Drawing Jonah Hex: a Dylan Teague interview
by Antonio Solinas
Leggi l'intervista in italiano
Do you want to introduce yourself to the Italian readers?
Hi my name is Dylan Teague, I´m a freelance illustrator specializing in comics based in the UK. I´ve been working professionally for about 10 years now.
How did you get involved with comics in the first place?
I used to love comics and drawing from an early age. At about the age of 14 I started to get the idea of maybe pursuing it as a career. I used to draw all the time, even in classes where I shouldn´t have been. I remember doing pages of my own strips. When I was eighteen I started sending samples off to a couple of companies, Marvel UK and 2000AD. I didn´t hear much from my first samples but after that started to get some positive feedback. I stuck at sending stuff for a couple of years and eventually got my first professional job for a Judge Dredd movie tie-in comic called Judge Dredd Lawman of the Future.
What are your influences? I can see a bit of Bolland and a more ”European” approach than the average British artist. Am I correct?
Yeah, Bolland is a big favourite of mine as are a lot of the other early 2000AD artists. Steve Dillon, Dave Gibbons and Colin Wilson are also up there. Iï¿½ve always been drawn to Black and white comics: to me itï¿½s the way they should be. Saying that, though, I did get into European comics quite early. What drew me to them was the amazing draughtsmanship and sense of design. I really like Moebius, both his sci-fi and western stuff. I got into Enki Bilal too. Another favourite of mine is Horatio Altuna: he is just a master of composition and storytelling, he makes it look effortless. He again has a brilliant sense of design: his album Chances is probably my favorite comic in terms of artwork.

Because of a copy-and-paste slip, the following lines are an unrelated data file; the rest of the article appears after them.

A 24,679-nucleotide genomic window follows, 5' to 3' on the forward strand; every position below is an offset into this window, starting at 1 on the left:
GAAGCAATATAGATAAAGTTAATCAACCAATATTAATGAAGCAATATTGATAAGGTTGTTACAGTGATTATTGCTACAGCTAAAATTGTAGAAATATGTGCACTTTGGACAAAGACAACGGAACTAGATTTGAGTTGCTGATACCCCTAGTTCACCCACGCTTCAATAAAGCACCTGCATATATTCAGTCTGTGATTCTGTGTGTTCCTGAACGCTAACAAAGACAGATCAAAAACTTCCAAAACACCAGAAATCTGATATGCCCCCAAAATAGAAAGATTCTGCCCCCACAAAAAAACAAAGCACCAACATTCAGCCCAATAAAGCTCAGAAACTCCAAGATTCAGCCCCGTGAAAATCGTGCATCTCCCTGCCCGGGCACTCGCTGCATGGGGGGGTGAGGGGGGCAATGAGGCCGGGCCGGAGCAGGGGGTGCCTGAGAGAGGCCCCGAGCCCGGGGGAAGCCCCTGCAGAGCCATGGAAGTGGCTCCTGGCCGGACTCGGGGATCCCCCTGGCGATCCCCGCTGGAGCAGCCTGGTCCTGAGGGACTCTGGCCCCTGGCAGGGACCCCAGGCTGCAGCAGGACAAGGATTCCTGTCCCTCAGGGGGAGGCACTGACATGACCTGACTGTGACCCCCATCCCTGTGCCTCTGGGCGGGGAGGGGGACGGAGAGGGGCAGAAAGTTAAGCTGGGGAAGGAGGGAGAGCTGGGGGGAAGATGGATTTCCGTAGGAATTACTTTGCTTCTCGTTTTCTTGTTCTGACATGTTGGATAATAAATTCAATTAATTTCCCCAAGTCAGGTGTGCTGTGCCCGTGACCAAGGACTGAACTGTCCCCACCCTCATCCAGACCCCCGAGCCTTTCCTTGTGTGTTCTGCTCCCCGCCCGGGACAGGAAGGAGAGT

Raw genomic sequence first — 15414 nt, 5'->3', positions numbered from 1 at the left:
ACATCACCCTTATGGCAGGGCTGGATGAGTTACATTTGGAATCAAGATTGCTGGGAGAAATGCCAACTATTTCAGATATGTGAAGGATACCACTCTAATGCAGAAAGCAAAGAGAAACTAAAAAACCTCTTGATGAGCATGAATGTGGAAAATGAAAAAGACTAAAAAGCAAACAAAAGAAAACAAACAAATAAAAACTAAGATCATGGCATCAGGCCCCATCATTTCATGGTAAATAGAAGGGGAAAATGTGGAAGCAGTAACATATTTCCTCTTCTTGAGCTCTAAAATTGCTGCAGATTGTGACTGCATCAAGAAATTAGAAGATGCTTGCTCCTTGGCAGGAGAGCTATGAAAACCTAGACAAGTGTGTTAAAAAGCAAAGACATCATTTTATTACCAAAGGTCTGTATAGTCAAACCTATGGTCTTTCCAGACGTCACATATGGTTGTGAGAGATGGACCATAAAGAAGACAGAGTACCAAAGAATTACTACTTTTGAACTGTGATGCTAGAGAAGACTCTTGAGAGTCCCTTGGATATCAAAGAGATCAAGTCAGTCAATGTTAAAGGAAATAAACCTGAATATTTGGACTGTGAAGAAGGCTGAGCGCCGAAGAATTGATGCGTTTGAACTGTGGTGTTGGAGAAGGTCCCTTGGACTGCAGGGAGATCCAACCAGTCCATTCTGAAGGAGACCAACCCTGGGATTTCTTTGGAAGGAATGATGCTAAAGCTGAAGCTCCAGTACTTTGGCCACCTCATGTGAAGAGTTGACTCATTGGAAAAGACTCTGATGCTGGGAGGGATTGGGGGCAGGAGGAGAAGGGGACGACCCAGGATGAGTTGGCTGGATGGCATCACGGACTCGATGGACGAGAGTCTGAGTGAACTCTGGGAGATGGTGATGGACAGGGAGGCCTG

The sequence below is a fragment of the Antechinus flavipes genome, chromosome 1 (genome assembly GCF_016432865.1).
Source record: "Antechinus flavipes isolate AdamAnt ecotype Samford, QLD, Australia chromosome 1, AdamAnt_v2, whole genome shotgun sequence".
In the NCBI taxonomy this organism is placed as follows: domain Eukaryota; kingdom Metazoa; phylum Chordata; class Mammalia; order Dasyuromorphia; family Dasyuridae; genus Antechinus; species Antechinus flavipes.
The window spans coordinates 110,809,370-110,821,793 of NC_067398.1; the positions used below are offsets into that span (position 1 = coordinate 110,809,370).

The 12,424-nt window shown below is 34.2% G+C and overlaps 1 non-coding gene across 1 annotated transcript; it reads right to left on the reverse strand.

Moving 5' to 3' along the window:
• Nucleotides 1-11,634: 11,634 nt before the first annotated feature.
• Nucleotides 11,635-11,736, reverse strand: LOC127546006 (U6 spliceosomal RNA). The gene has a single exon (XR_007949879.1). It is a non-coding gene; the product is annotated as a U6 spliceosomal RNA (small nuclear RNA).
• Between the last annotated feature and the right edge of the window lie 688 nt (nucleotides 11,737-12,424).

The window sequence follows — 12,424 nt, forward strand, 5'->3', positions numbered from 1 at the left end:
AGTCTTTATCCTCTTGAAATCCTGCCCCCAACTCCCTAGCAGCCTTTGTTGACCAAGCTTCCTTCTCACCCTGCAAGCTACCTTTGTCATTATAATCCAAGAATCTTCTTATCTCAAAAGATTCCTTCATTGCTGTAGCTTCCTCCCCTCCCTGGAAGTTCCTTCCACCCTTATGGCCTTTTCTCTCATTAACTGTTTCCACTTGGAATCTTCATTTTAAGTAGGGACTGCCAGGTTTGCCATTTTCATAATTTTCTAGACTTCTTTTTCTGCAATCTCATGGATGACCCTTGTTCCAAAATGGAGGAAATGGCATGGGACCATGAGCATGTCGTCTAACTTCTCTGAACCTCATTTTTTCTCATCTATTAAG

You have done a fair share of work for the UK market. What are the challenges in working for a British publisher?
The only real challenge is that the market in the UK is pretty small at the moment. There is not really enough work to go around. I work for 2000AD and Marvel UK but it is difficult to get regular work. In recent years Iï¿½ve branched out into magazine illustration and also book illustration. On the comics side I taught myself computer colouring as it means there are more work opportunities out there for me.
And what about the US? What are the differences with the UK market?
Itï¿½s a lot bigger market and because of that the pay is better. Iï¿½m probably not fast enough though to draw regularly for the Americans but would really like to get into the inking side of things over there.
Your Jonah Hex has been just published. How did you get involved with the book?
2000AD had a publishing deal with DC a couple of years ago. Some of my stuff was published and an editor at DC saw it and liked it, which was nice. He got me to do a pinup of the Flash and after that I got offered Jonah Hex.
Which challenges did you face in drawing a western comic, compared to what you usually draw for 2000AD?